Innovation comes in all shapes and forms; I take a Dremmel stone circular and drilled a slighter larger diameter pin hole in the face of the circular stone bitt. Lock dremmel in a vice run on medium speed, slowly press the pin into the hole in the stone to gain a rounded edge.I will never forget the first time I mounted sling swivels on my Old Brown Bess Carbine back in the mid 70's. I didn't know what I was doing, had no one to mentor me and even though I had a copy of one of Bailey's first works, it did not explain about needing a heavy barrel lug for the front sling swivel. I had to get the barrel off to measure the diameter so I could spot where to drill the hole for the sling swivel screw.
The curvature on the barrel pins was rather extreme and even though I had a nice selection of short starter pin punches, I just could not get enough "purchase" on the pins to move them. Took some time thinking, but at last I came up with using a tiny dental burr to grind into one side of the pins and have a flat enough area the starter punches would work to get them moving. Driving them the rest of the way out was easy. I filed the ends of the pins flat/perpendicular to the length so I would never have to do the dental burr thing again and just rounded the edges slightly so if I ever had to take the barrel out again, I wouldn't have to worry about sharp edges gouging the holes in the wood larger. I centered the shorter pins in their holes and filled in the small holes left on both sides of the stock with beeswax. Many years later, I saw an original that was done the same way - as far as traces of wax left in the holes to fill them up.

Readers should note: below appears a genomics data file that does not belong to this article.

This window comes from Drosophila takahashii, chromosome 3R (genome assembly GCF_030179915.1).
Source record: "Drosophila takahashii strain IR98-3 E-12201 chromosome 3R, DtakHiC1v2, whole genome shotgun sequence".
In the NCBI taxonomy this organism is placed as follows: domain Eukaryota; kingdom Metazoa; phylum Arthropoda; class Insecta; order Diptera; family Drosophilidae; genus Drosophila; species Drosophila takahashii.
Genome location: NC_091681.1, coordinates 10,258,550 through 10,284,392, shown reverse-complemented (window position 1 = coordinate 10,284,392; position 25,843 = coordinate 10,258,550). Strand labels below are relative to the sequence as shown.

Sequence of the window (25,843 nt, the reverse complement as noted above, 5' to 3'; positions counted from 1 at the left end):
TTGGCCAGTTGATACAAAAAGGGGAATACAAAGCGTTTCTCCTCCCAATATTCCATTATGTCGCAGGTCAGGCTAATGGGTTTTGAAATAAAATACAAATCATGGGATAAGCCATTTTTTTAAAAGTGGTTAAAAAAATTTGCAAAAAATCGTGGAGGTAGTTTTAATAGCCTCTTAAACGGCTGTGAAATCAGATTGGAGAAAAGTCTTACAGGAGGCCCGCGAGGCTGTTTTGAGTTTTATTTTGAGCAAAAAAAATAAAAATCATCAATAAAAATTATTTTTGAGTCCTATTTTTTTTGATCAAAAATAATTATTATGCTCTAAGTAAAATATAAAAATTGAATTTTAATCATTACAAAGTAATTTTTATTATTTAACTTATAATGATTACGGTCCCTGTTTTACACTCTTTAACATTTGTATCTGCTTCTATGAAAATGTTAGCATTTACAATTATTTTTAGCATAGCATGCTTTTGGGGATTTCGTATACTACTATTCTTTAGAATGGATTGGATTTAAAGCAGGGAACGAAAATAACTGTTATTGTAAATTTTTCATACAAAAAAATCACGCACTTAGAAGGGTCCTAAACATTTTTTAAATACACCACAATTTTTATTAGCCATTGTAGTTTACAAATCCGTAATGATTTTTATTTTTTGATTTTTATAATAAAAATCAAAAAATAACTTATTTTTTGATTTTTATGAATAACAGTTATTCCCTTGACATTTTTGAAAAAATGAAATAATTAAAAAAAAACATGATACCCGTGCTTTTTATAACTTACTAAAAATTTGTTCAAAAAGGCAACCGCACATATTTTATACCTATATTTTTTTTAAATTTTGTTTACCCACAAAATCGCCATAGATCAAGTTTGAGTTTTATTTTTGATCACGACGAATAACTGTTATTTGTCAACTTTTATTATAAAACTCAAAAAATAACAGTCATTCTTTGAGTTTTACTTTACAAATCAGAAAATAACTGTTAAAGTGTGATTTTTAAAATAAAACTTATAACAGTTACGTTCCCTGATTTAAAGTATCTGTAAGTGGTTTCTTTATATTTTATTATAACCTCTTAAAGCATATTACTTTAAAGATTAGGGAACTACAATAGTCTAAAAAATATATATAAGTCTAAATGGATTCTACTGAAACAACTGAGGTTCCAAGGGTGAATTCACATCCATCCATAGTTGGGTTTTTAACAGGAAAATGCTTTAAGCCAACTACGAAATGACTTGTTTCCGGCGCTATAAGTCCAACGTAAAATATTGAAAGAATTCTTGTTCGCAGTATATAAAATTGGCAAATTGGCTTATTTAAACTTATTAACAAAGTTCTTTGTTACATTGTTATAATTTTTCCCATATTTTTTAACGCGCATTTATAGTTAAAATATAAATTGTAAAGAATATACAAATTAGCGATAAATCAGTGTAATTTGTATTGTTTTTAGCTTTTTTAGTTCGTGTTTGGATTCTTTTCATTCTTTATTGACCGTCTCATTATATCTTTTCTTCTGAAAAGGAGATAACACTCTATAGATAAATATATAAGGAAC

For actually drilling pin holes, I measure with a 90 degree ruler, mark locations on stock, then measure and mark the tape. I start/probe with a very small diameter Drill bitt, if my hit is off the mark I adjust, but its usually not too far off the initial probe then I clear with regular bit and tap the lug. I don’t drill straight through though, I mark both sides and drill on both sides to meet in the center. I use a handrill too, not a drill press. I have a pretty hand jig that works very well for side lock bolts and tang bolts too but not so well for pins.
The Sling swivel I’ve done a few times most important is the measurement from the thimble on the short land. I’ve seen a lot of reinactor guns where the swivel is too far away from the rod pipes and ends up obstructing the loading rod channel.
Wax is pretty essential on a Brown Bess, it maintains the pin mortises and is also great for the barrel channel, creates friction for a tighter fit too.
One innovation thing I do is deviate from on the originals is the nose cap, I secure mine with a small brass screw that threads into a semi circular underlug brazed beneath the end of the muzzle and counter sunk into the nose cap wood.